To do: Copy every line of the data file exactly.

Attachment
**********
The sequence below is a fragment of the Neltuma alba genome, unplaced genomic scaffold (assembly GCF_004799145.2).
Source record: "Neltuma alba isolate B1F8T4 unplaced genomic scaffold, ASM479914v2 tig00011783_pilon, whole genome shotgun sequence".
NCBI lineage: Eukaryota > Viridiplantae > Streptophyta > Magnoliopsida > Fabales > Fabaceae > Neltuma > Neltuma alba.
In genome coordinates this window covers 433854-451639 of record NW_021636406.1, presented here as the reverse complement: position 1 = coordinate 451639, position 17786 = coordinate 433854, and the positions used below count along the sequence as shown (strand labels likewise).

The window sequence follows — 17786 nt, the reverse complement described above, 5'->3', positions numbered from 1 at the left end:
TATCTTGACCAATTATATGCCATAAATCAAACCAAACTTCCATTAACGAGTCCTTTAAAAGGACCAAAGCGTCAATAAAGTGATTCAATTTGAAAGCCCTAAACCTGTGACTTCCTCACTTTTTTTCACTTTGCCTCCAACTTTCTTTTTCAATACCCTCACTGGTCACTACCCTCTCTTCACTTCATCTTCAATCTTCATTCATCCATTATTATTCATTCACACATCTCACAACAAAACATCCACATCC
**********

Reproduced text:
The sequence below is a fragment of the Neltuma alba genome, unplaced genomic scaffold (assembly GCF_004799145.2).
Source record: "Neltuma alba isolate B1F8T4 unplaced genomic scaffold, ASM479914v2 tig00011783_pilon, whole genome shotgun sequence".
NCBI lineage: Eukaryota > Viridiplantae > Streptophyta > Magnoliopsida > Fabales > Fabaceae > Neltuma > Neltuma alba.
In genome coordinates this window covers 433854-451639 of record NW_021636406.1, presented here as the reverse complement: position 1 = coordinate 451639, position 17786 = coordinate 433854, and the positions used below count along the sequence as shown (strand labels likewise).

The window sequence follows — 17786 nt, the reverse complement described above, 5'->3', positions numbered from 1 at the left end:
TATCTTGACCAATTATATGCCATAAATCAAACCAAACTTCCATTAACGAGTCCTTTAAAAGGACCAAAGCGTCAATAAAGTGATTCAATTTGAAAGCCCTAAACCTGTGACTTCCTCACTTTTTTTCACTTTGCCTCCAACTTTCTTTTTCAATACCCTCACTGGTCACTACCCTCTCTTCACTTCATCTTCAATCTTCATTCATCCATTATTATTCATTCACACATCTCACAACAAAACATCCACATCC